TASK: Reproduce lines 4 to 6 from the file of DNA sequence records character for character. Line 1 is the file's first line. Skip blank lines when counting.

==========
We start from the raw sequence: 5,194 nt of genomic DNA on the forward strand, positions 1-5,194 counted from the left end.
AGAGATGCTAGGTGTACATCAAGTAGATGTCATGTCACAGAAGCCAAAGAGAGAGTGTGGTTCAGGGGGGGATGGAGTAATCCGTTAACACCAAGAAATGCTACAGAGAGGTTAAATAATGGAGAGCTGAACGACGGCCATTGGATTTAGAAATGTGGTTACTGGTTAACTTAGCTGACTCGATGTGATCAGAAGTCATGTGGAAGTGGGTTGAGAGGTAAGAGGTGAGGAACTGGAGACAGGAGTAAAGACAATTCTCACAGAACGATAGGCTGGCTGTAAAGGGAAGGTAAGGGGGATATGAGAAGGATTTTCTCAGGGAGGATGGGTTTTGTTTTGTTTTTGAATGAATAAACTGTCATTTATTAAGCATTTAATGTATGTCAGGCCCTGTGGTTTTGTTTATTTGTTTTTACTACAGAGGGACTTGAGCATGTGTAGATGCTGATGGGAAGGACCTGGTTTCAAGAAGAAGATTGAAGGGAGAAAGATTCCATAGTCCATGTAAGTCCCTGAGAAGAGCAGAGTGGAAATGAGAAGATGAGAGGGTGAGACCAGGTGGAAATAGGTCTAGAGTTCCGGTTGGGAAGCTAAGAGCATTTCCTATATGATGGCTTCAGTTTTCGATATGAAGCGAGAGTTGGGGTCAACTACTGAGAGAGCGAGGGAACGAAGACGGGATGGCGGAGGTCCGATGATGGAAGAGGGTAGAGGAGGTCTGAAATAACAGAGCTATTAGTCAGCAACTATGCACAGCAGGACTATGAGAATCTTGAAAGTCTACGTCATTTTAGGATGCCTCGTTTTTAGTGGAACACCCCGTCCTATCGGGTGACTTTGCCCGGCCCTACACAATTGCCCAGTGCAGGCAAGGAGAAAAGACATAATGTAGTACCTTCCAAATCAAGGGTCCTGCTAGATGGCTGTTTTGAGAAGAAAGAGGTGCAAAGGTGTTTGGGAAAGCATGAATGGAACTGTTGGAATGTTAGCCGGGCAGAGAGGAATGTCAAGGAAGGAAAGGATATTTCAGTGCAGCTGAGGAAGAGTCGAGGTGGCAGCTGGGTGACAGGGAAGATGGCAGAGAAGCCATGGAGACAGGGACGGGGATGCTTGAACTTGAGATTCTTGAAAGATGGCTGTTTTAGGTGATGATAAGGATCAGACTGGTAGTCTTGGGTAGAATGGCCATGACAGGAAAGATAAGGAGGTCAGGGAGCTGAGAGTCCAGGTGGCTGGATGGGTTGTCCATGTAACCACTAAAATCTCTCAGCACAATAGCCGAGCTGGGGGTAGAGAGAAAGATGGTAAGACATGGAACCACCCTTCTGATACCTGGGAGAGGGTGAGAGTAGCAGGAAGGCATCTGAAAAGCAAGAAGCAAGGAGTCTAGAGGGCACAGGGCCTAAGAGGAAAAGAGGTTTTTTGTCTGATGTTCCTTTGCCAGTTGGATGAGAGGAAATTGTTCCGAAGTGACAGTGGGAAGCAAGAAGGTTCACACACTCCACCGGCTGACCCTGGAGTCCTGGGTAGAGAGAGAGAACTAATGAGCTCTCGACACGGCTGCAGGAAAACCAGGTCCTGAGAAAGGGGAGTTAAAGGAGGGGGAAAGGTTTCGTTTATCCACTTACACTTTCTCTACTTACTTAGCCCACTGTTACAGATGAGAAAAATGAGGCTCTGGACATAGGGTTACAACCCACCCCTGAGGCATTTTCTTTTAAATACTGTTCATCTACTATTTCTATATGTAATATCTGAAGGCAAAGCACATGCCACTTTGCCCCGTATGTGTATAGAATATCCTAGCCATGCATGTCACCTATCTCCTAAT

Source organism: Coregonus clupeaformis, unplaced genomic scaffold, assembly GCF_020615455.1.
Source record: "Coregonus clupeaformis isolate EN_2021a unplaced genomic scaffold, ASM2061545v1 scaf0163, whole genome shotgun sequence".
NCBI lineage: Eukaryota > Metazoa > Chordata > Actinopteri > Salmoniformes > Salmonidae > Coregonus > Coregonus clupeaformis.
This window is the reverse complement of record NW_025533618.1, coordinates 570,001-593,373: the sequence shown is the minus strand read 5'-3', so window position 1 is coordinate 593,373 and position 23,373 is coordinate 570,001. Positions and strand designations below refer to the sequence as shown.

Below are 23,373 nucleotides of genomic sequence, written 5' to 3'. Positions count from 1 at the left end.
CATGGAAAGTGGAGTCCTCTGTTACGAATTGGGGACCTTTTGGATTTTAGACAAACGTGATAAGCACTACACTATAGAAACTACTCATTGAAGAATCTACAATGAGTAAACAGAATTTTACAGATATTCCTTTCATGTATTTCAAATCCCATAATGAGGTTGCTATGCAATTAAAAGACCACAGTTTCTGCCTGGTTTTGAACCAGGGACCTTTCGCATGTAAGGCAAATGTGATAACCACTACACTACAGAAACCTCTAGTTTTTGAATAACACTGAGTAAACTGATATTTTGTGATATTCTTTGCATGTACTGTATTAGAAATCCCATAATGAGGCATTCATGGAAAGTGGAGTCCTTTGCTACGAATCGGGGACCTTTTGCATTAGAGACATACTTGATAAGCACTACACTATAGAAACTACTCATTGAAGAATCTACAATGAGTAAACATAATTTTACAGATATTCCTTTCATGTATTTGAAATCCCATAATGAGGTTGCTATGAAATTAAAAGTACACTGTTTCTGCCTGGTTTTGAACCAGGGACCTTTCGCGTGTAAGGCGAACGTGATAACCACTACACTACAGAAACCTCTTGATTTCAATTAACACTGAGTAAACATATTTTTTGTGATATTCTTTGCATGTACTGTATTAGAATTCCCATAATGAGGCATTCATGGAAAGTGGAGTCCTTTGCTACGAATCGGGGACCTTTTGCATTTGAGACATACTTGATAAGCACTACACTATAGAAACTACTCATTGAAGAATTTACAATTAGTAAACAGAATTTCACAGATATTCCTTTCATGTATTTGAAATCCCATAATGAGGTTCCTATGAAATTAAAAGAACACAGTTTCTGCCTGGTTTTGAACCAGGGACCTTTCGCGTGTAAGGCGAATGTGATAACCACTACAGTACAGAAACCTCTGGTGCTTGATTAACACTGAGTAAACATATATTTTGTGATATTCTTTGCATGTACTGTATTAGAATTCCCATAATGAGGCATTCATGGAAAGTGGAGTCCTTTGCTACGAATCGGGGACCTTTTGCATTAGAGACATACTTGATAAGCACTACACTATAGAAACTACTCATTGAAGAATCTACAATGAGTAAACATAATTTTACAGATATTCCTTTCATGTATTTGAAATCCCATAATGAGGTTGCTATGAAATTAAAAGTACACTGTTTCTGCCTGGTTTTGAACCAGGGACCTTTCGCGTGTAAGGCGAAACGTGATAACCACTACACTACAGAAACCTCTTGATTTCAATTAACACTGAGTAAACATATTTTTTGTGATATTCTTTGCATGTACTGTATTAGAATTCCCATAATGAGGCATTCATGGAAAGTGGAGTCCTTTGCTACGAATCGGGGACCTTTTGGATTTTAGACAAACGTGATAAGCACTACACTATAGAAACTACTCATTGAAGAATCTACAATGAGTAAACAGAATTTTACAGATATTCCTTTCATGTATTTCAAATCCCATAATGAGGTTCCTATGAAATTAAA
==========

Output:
Source record: "Coregonus clupeaformis isolate EN_2021a unplaced genomic scaffold, ASM2061545v1 scaf0163, whole genome shotgun sequence".
NCBI lineage: Eukaryota > Metazoa > Chordata > Actinopteri > Salmoniformes > Salmonidae > Coregonus > Coregonus clupeaformis.
This window is the reverse complement of record NW_025533618.1, coordinates 570,001-593,373: the sequence shown is the minus strand read 5'-3', so window position 1 is coordinate 593,373 and position 23,373 is coordinate 570,001. Positions and strand designations below refer to the sequence as shown.